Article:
Now and then, new music listeners can become complacent and search for the same kind of sound we already love. When this happens, we need artists like Hurray for the Riff Raff to shake us awake and remind listeners to stay vitally connected to the world around them. This American band led by Alynda Segarra had to eliminate the folk elements from their music to get the world’s attention, and their push into the spotlight is thoroughly refreshing to see. As their new album Life On Earth addresses the unrest of humanity with a radical cry for the necessary steps towards survival, Segarra demonstrates the potential power of meaningful music, resulting in a record that should be heard by all who have experienced life on this planet.
Segarra’s Heavy-Hitting Musical Adages
As soon as the opening synths and propulsive beat of “Wolves” begin the album, Hurray for the Riff Raff instantly transports the listener into the complex atmosphere of Life on Earth. Segarra’s songs often blend palatable instrumentation with captivating performances and starkly cutting lyrics, like the repetitive mantras of “it’s not safe at home anymore” and “you gotta run, babe, you know how to run.” Every song has a similarly remarkable impact but with thrilling variety. Singles “Pierced Arrows” and “Rhododendron” contrast different forms of menace to highlight their messages, with the former employing an ominous drone and the latter emphasizing a DIY-punk atonality in Segarra’s voice.
The Softer Side of ‘Life on Earth,’ No Less Significant
Much of the remaining tracks take time to sink in musically, but in the moments of quiet, some even more crucial facets reveal themselves. “Jupiter’s Dance” is the most ethereal song, leaning into hopefully despite the overwhelming darkness, and “Nightqueen” is almost entirely a vocal and lyrical showcase, dripping with slow-burning beauty and raw emotion. The most impressive feat is the identifiably-modern, nearly-tuneless tale of “Precious Cargo,” which openly criticizes the U.S. Immigration and Customs Enforcement in a socially-minded protest song reminiscent of the 1960s and 70s.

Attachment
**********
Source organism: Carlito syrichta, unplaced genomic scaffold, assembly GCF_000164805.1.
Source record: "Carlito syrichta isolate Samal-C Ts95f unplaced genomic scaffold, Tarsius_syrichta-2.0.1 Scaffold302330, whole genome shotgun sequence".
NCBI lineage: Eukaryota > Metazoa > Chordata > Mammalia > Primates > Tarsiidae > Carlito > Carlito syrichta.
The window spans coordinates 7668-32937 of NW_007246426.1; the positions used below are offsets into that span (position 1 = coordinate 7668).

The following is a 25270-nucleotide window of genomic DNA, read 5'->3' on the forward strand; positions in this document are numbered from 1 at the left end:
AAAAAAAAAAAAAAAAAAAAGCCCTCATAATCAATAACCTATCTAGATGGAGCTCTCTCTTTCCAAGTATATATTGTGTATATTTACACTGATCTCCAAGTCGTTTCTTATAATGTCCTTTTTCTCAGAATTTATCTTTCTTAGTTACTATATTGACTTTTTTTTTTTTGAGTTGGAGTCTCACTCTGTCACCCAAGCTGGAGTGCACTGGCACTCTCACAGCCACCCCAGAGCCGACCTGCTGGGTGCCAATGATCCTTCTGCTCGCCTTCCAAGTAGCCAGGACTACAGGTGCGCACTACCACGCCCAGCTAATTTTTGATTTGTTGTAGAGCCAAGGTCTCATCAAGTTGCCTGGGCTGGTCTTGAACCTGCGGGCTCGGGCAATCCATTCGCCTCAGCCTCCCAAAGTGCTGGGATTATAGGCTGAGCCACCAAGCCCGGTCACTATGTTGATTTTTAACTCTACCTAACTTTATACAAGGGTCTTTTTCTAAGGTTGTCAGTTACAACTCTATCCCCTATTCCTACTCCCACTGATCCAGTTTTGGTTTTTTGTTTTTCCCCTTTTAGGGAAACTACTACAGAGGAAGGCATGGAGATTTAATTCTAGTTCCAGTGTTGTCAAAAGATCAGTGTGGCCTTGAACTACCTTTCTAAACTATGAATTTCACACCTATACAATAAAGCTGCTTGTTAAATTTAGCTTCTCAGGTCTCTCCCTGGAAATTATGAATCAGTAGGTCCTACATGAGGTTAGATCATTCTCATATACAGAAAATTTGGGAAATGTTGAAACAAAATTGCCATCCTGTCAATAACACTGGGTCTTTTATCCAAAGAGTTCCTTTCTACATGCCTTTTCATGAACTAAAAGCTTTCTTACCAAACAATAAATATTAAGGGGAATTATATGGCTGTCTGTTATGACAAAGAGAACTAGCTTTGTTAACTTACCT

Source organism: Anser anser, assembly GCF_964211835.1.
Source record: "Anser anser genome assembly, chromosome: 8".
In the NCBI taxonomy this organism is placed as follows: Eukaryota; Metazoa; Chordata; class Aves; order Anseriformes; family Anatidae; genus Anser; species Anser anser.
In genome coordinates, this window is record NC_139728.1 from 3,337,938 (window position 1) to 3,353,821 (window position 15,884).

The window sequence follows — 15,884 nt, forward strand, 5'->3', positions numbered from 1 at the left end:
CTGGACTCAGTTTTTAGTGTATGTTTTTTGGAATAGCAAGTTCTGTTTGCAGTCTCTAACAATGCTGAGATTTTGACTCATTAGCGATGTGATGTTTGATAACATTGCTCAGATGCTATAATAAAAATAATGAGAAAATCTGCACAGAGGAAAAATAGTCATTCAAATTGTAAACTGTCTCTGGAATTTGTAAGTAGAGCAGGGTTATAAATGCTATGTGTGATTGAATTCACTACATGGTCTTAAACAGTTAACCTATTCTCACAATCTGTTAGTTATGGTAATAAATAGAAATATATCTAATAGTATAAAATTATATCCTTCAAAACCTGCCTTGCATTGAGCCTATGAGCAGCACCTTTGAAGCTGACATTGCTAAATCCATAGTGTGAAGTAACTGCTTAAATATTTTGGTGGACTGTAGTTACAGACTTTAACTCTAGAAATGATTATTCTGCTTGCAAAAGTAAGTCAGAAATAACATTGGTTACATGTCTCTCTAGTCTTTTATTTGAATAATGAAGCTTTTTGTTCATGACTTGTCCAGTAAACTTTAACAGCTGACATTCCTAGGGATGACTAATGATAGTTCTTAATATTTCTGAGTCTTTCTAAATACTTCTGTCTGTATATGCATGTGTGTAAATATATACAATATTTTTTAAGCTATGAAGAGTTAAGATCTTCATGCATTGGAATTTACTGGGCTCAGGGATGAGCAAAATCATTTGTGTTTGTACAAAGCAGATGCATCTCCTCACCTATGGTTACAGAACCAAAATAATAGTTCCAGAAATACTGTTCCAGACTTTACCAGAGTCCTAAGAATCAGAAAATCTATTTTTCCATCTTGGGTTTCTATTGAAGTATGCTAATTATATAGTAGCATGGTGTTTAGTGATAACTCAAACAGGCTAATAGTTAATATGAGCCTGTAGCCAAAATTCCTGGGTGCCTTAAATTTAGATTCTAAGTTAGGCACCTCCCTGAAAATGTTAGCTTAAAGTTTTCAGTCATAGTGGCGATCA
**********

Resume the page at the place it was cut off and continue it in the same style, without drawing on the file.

The Verdict on ‘Life on Earth’
The necessary music release of 2022 will undoubtedly go down as one of the best of the year. Without even one weak song, Life On Earth is the perfect record right now for simultaneous musical enjoyment and urgent assertions of topical messages. Hurray for the Riff Raff's self-described “nature punk” is not a traditionally sonic label but rather a state of mind. Segarra uses the same kind of rallying cry shouted by the old punks that said if we can break into even one person’s mind, the effort will have been worthwhile.